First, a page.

gzip reduces the size of the named files using Lempel-Ziv coding (LZ77). Whenever possible, each file is replaced by one with the extension ‘.gz’, while keeping the same ownership modes, access and modification times. (The default extension is ‘-gz’ for VMS, ‘z’ for MSDOS, OS/2 FAT and Atari.) If no files are specified or if a file name is "-", the standard input is compressed to the standard output. gzip will only attempt to compress regular files. In particular, it will ignore symbolic links.
If the new file name is too long for its file system, gzip truncates it. gzip attempts to truncate only the parts of the file name longer than 3 characters. (A part is delimited by dots.) If the name consists of small parts only, the longest parts are truncated. For example, if file names are limited to 14 characters, gzip.msdos.exe is compressed to gzi.msd.exe.gz. Names are not truncated on systems which do not have a limit on file name length.
By default, gzip keeps the original file name and time stamp in the compressed file. These are used when decompressing the file with the -N option. This is useful when the compressed file name was truncated or when the time stamp was not preserved after a file transfer. However, due to limitations in the current gzip file format, fractional seconds are discarded. Also, time stamps must fall within the range 1970-01-01 00:00:00 through 2106-02-07 06:28:15 UTC, and hosts whose operating systems use 32-bit time stamps are further restricted to time stamps no later than 2038-01-19 03:14:07 UTC. The upper bounds assume the typical case where leap seconds are ignored.
Compressed files can be restored to their original form using ‘gzip -d’ or gunzip or zcat. If the original name saved in the compressed file is not suitable for its file system, a new name is constructed from the original one to make it legal.
gunzip takes a list of files on its command line and replaces each file whose name ends with ‘.gz’, ‘.z’ ‘-gz’, ‘-z’, or ‘_z’ (ignoring case) and which begins with the correct magic number with an uncompressed file without the original extension. gunzip also recognizes the special extensions ‘.tgz’ and ‘.taz’ as shorthands for ‘.tar.gz’ and ‘.tar.Z’ respectively. When compressing, gzip uses the ‘.tgz’ extension if necessary instead of truncating a file with a ‘.tar’ extension.
gunzip can currently decompress files created by gzip, zip, compress or pack. The detection of the input format is automatic. When using the first two formats, gunzip checks a 32 bit CRC (cyclic redundancy check). For pack, gunzip checks the uncompressed length. The compress format was not designed to allow consistency checks. However gunzip is sometimes able to detect a bad ‘.Z’ file. If you get an error when uncompressing a ‘.Z’ file, do not assume that the ‘.Z’ file is correct simply because the standard uncompress does not complain. This generally means that the standard uncompress does not check its input, and happily generates garbage output. The SCO ‘compress -H’ format (LZH compression method) does not include a CRC but also allows some consistency checks.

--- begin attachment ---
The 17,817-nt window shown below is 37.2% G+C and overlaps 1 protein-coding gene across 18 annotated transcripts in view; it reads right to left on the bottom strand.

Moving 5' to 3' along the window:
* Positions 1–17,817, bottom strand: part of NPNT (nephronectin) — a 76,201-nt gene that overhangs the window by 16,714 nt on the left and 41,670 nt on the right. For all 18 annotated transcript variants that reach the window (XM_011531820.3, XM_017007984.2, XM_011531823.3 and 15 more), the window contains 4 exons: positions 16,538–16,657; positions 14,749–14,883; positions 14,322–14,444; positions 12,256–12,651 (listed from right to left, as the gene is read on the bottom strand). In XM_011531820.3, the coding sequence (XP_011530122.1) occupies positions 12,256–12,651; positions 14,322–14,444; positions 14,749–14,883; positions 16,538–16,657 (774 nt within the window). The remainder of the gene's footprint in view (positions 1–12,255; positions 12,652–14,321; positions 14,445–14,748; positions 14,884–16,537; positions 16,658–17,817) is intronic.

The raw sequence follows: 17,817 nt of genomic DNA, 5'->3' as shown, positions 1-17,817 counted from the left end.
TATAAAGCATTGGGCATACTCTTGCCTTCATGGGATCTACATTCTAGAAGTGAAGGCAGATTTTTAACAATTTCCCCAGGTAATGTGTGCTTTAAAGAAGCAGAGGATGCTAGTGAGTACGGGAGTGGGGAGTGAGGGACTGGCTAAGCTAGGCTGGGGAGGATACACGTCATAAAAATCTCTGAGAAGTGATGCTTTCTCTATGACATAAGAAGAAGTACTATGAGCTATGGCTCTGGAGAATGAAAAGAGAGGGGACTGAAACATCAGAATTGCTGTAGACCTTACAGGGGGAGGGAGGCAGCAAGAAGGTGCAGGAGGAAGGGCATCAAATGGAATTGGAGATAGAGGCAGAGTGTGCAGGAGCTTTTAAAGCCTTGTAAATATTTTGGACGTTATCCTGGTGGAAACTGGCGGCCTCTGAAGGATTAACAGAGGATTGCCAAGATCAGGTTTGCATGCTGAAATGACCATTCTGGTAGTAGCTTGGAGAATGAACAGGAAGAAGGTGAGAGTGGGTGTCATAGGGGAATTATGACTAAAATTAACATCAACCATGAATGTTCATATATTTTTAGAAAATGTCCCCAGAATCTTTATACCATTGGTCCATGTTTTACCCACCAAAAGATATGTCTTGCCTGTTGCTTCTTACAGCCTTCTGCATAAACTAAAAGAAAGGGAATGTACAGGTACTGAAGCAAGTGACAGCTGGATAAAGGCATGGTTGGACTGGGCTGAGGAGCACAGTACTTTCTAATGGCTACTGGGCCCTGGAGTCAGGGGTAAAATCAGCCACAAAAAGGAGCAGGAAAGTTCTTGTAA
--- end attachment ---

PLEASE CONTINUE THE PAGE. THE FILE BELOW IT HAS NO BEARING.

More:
Files created by zip can be uncompressed by gzip only if they have a single member compressed with the 'deflation' method. This feature is only intended to help conversion of tar.zip files to the tar.gz format. To extract a zip file with a single member, use a command like ‘gunzip <foo.zip’ or ‘gunzip -S .zip foo.zip’. To extract zip files with several members, use unzip instead of gunzip.
zcat is identical to ‘gunzip -c’. zcat uncompresses either a list of files on the command line or its standard input and writes the uncompressed data on standard output. zcat will uncompress files that have the correct magic number whether they have a ‘.gz’ suffix or not.
gzip uses the Lempel-Ziv algorithm used in zip and PKZIP. The amount of compression obtained depends on the size of the input and the distribution of common substrings. Typically, text such as source code or English is reduced by 60-70%. Compression is generally much better than that achieved by LZW (as used in compress), Huffman coding (as used in pack), or adaptive Huffman coding (compact).
Compression is always performed, even if the compressed file is slightly larger than the original. The worst case expansion is a few bytes for the gzip file header, plus 5 bytes every 32K block, or an expansion ratio of 0.015% for large files. Note that the actual number of used disk blocks almost never increases. gzip normally preserves the mode, ownership and time stamps of files when compressing or decompressing.
The gzip file format is specified in P. Deutsch, gzip file format specification version 4.3, Internet RFC 1952 (May 1996). The zip deflation format is specified in P. Deutsch, deflate Compressed Data Format Specification version 1.3, Internet RFC 1951 (May 1996).